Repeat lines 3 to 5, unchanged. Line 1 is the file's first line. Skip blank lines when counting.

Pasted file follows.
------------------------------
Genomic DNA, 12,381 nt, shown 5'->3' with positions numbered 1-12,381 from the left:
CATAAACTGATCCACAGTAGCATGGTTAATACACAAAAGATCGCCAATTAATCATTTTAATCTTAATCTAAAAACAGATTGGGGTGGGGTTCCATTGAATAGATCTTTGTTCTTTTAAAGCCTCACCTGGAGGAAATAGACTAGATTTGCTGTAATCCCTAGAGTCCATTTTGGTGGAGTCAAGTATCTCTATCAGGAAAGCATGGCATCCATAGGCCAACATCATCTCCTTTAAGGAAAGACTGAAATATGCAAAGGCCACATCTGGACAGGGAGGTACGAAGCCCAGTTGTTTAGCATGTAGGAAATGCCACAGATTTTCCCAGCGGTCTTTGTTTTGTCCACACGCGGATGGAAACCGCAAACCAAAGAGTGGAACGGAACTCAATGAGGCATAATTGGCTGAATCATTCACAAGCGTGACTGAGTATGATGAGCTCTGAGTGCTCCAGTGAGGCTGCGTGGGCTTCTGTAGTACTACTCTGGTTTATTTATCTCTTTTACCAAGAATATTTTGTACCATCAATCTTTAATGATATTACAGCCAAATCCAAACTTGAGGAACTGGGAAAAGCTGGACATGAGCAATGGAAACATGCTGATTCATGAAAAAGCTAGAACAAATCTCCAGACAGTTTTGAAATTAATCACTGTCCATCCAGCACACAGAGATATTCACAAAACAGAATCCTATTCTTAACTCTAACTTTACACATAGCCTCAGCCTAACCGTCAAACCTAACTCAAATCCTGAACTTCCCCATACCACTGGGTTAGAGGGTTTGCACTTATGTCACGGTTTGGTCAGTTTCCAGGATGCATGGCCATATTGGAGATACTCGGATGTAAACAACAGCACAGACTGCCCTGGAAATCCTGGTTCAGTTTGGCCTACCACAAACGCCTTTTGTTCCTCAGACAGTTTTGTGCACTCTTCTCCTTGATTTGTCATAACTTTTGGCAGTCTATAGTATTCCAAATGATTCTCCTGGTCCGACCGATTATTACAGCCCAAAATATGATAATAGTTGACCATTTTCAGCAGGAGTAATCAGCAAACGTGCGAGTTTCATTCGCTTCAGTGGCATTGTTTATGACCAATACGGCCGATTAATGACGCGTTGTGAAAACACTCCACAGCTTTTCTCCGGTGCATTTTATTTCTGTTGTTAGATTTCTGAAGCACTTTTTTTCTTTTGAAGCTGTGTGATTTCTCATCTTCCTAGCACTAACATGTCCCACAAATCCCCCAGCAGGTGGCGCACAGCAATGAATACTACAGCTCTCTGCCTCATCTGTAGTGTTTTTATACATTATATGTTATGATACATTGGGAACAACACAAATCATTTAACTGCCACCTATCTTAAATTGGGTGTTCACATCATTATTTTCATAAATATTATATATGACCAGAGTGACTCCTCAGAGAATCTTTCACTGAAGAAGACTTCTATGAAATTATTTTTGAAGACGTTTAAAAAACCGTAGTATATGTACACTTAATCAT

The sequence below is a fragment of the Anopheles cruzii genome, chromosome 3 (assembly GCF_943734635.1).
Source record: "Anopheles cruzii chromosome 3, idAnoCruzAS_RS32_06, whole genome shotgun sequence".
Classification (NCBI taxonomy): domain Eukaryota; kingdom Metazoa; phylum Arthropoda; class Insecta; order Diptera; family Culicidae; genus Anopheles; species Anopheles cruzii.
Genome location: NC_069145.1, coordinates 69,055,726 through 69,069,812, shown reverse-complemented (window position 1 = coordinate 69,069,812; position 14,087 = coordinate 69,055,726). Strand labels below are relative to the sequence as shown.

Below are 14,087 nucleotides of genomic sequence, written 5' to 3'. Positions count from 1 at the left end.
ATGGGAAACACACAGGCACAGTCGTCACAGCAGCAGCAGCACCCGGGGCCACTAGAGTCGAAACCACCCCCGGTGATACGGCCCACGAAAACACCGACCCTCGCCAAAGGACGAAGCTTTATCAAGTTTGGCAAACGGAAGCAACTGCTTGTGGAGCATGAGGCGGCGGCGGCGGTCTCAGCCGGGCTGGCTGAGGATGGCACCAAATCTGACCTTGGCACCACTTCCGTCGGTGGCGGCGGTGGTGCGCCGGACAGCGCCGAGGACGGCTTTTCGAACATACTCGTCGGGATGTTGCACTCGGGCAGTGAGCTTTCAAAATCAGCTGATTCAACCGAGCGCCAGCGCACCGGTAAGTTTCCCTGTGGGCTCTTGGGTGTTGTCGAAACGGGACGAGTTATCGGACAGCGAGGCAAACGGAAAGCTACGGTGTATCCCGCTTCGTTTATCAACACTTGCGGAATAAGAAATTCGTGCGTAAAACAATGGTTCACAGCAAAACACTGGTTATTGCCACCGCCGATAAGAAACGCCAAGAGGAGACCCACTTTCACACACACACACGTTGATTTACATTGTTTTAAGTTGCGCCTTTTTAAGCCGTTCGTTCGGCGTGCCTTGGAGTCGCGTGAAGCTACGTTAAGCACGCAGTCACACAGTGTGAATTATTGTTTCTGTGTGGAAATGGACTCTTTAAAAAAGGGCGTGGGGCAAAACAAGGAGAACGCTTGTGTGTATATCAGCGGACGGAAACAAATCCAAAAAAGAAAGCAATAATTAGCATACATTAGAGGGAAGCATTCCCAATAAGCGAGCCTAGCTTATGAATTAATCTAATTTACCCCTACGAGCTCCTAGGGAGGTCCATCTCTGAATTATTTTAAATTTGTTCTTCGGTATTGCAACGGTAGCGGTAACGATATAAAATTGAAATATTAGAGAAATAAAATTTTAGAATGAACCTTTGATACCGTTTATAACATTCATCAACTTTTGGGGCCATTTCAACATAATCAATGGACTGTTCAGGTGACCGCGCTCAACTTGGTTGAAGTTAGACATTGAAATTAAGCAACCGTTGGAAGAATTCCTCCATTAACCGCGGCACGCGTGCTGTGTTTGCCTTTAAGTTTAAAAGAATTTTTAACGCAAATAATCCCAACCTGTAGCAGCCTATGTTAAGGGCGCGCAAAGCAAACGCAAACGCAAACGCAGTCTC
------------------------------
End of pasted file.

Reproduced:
The sequence below is a fragment of the Anopheles cruzii genome, chromosome 3 (assembly GCF_943734635.1).
Source record: "Anopheles cruzii chromosome 3, idAnoCruzAS_RS32_06, whole genome shotgun sequence".
Classification (NCBI taxonomy): domain Eukaryota; kingdom Metazoa; phylum Arthropoda; class Insecta; order Diptera; family Culicidae; genus Anopheles; species Anopheles cruzii.